This month’s session of the LitPop book club attracted a (relatively) large, lively and (very) well-informed crowd, composed of both gig-hardened Dylan fans and those with a less ardent interest in him. What emerged from discussions, though, is how hard it is not to take an interest in Dylan’s if you’re interested in popular music – in Chronicles he sees himself as a conduit for other people’s stories and songs, in a true folk tradition, but LitPoppers also affirmed how he had become part of their life-stories, in various ways.  The fact that the life story Dylan recounts in Chronicles jumps around chronologically, doesn’t always tell you what you want to know, and tells you lots of things you didn’t know you wanted to know, only made it more intriguing to the book club.

Debates ensued about why he chose to focus on the parts of his life he chose to focus on: who was he writing this book for anyway? Himself, to commemorate the personalities and intense moments that made him who he was; or the world he shied away from at the height of his fame? People appreciated the way Chronicles was bookended with tales of New York, with the last section providing the payoff so tantalisingly promised in the first. People also valued the account of making Oh Mercy with Daniel Lanois in New Orleans, for the insights it gave into making – and failing to make – a record. Dylan’s ability to both reveal and conceal the processes at work in how he worked stimulated and frustrated readers, as too did the shifts in style, from breathless city prose to more relaxed Woodstock airs as he fraternised with Archibald McLeish. After considering how to define someone who resists definition (was he best described in loose terms as an ‘artist’?), and who confounds expectation simply by doing what they, not you, want them to do, the group came to some sort of resolution about why what we expected in the book wasn’t always there: the reason he had to keep singing new songs (and avoid old ones), is because he wasn’t the same person. In fact, as numerous conversations in the book revealed, he always felt and acted like lots of people, or like lots of people could have been him (something borne out in the 2007 film I’m Not There).

On that note, in addition to pining over the next instalment in the Chronicles series, we were left with one question: who was this ‘Ike Zinnerman’ who taught the early-twentieth-century blues-legend Robert Johnson how to play? Was he, in the mixed-up time-frame of Dylan’s (and popular music’s) stories, a fragment of Robert Zimmerman himself?

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Nick Hornby’s High Fidelity

Nick Hornby’s 1995 novel High Fidelity is often credited with launching the ‘lit pop’ publishing boom – so it seemed a natural choice for the LitPop book club. Reading – or re-reading – it in 2012 we were struck by how much the consumption and circulation of popular music has changed since the novel’s publication. Hornby’s affectionate depiction of an independent record store staffed by eccentric but expert music aficionados prompted fond memories of similar establishments and their formative role in our musical education. It also moved readers to speculate on how Rob’s labour of love business would fare in the world of iTunes and Spotify – and to wonder whether the ‘drag and drop’ CD compilation retains the same romantic charge that the painstakingly crafted cassette mixtape has in Hornby’s novel. Rob’s devotion to his vinyl record collection – and his pleasure in cataloguing it – was met with approving recognition by some readers. Others wondered if the collecting was more important than the music and whether Rob is more of a music snob than a music lover. Readers felt that Hornby’s solipsistic anti-hero narrator was now a rather familiar type in fiction and film but also acknowledged how refreshing this candid portrayal of introspective masculinity must have seemed when the novel was first published. High Fidelity does seem to trade on the stereotype of music fandom as an overwhelming male pastime with its cast of male music connoisseurs and long-suffering girlfriends with poor pop taste. A discussion about the representation of women’s perspectives in pop and rock writing served to inspire our June book club choice: Sara Marcus’s Girls to the Front: A True History of the Riot Girrrl Revolution. In the meantime we next meet on Tuesday 10th April at 7pm to explore the first volume of Bob Dylan’s Chronicles.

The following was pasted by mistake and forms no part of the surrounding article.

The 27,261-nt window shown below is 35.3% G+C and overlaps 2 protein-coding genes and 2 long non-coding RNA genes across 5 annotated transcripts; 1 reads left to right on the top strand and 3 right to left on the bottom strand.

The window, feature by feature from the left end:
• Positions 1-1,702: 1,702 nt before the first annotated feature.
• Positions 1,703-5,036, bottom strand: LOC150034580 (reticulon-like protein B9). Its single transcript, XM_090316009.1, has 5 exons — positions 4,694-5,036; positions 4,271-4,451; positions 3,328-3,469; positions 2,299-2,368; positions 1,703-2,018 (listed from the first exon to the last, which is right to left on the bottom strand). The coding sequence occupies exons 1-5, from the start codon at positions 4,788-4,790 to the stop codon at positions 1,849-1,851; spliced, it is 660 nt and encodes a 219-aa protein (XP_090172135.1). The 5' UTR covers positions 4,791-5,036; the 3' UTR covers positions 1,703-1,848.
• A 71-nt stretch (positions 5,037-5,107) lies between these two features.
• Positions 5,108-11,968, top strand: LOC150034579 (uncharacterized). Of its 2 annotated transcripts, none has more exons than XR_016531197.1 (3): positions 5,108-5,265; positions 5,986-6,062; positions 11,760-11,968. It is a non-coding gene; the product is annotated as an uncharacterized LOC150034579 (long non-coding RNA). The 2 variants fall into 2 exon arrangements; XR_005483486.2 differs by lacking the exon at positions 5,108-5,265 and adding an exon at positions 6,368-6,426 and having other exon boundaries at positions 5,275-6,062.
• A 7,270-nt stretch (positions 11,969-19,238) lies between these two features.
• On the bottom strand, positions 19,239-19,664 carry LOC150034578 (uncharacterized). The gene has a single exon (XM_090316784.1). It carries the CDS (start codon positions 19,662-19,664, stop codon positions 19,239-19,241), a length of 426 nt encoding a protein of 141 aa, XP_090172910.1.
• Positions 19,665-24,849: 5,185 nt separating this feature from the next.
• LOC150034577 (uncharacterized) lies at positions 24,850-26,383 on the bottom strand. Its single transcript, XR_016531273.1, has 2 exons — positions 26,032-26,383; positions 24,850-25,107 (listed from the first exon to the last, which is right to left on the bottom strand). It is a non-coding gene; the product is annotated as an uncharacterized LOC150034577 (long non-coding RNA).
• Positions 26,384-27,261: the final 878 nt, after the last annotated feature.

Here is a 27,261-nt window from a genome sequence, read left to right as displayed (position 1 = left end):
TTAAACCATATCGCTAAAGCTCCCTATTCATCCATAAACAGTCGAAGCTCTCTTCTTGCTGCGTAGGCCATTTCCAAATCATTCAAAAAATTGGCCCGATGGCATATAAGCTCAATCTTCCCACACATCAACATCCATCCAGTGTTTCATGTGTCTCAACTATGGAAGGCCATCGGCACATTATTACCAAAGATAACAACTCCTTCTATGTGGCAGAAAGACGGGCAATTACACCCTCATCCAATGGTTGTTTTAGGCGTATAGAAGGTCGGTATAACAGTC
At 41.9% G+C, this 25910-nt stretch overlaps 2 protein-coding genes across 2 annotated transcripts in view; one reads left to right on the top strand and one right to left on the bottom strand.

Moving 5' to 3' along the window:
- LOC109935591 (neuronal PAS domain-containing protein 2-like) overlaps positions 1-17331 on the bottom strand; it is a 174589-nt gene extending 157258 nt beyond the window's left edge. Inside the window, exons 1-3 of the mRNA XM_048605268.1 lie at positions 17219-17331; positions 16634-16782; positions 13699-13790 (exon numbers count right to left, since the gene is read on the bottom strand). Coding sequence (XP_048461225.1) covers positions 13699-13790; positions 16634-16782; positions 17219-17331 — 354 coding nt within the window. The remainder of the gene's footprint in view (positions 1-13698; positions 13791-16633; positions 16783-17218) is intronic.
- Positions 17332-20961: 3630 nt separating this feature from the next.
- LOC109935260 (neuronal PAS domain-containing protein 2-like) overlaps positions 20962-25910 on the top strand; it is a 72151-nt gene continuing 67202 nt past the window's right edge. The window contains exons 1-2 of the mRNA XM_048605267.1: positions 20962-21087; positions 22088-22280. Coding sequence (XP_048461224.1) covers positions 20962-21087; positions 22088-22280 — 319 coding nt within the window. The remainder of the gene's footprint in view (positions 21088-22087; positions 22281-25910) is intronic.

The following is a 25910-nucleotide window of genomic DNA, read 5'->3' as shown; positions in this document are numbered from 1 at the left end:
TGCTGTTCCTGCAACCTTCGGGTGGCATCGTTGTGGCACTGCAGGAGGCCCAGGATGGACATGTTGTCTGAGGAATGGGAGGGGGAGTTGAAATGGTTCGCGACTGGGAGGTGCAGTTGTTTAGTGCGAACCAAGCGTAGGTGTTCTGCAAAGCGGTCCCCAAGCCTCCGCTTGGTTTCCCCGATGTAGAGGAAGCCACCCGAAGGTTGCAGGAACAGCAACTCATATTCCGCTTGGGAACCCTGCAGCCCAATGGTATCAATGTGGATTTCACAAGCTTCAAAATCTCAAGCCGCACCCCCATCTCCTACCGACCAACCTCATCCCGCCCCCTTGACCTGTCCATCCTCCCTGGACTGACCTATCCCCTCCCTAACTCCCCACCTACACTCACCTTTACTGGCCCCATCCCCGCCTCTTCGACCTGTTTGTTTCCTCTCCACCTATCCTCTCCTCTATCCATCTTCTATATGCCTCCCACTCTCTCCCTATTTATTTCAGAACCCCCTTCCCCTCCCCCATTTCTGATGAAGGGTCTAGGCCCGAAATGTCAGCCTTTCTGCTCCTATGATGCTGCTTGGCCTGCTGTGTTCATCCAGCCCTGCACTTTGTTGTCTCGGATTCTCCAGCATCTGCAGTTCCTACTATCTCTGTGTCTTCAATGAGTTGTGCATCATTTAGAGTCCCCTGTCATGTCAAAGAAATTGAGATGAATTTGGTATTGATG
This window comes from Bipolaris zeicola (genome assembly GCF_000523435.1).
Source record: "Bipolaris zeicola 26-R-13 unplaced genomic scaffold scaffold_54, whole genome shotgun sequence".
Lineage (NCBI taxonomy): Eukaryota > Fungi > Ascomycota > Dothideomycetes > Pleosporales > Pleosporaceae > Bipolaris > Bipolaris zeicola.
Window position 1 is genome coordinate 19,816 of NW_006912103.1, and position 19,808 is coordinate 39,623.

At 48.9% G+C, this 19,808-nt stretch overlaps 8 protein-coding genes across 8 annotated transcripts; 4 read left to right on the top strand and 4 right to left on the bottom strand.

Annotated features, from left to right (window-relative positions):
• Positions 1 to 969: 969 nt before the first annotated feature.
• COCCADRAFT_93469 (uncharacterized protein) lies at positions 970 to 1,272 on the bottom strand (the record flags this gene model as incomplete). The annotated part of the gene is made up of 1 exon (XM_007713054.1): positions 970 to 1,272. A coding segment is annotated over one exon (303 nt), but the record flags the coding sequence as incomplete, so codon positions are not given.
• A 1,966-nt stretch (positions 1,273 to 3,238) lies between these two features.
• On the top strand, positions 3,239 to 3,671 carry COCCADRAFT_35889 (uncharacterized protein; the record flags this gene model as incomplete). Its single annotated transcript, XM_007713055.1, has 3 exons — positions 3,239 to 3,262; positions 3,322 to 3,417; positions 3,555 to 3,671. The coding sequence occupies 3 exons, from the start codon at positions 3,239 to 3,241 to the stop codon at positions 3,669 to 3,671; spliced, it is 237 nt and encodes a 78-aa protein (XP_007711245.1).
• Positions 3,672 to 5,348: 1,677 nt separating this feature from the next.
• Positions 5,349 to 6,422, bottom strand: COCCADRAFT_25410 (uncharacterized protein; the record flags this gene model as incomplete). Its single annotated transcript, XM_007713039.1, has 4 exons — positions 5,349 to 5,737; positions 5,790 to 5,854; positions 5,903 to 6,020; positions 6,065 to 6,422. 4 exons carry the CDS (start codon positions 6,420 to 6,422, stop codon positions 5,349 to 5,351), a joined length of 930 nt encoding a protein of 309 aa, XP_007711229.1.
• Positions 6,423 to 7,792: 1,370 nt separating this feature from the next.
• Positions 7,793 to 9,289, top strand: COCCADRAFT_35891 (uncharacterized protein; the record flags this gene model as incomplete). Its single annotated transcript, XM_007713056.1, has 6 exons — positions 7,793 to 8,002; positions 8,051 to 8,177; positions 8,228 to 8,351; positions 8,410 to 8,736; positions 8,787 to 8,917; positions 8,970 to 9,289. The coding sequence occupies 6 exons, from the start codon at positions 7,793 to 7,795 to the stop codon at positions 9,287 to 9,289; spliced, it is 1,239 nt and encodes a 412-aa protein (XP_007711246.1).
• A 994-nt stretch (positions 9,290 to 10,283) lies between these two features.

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Jonathan Lethem: You Don’t Love Me Yet

Valentine’s Day proved an aptly ironic occasion for our discussion of Jonathan Lethem’s 2007 postmodern anti-romance You Don’t Love Me Yet. An initial survey of reader responses quickly revealed that Lethem’s wry depiction of the interpersonal politics of a fledging LA rock band was not to everyone’s taste. The narrative voice exasperated some as insufferably pretentious and delighted others as a knowing parody of hipster-speak. The romantic misadventures of Lethem’s bass-playing female protagonist, Lucinda, also divided opinion and prompted a discussion about sexual double standards where women in rock are concerned. There was general agreement that some of the novel’s comic set-pieces were witty and memorable– the urban desolation of the city zoo (and the existential angst of its kangaroo escapee), the Warhol-esque ‘Aparty’ at which the band play inaudibly to party-goers listening to Walkmans, and the art installation complainer’s call centre. This 21st century American novel evoked parallels with JD Salinger’s Catcher in the Rye, Don DeLillo’s White Noise and Douglas Coupland’s Generation X and while many felt that the novel was not of the same company, it certainly prompted some fascinating conversation.

Wonder if our next book – Nick Hornby’s High Fidelity – will prove as provocative?! Do join us at 7pm on Tuesday 13th March to explore the novel sometimes credited with kick-starting the litpop boom.

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Welcome to LitPop: A Book Club for Music Lovers!

LitPop was launched in October 2011 and is welcoming new members every week.  So far we have explored Morvern Callar by Alan Warner, Just Kids by Patti Smith, A Visit From the Goon Squad by Jennifer Egan, Life by Keith Richards and You Don’t Love Me Yet by Jonathan Lethem. We look forward to exploring many more books about music with fellow music-lovers and welcome readers’ suggestions for future titles.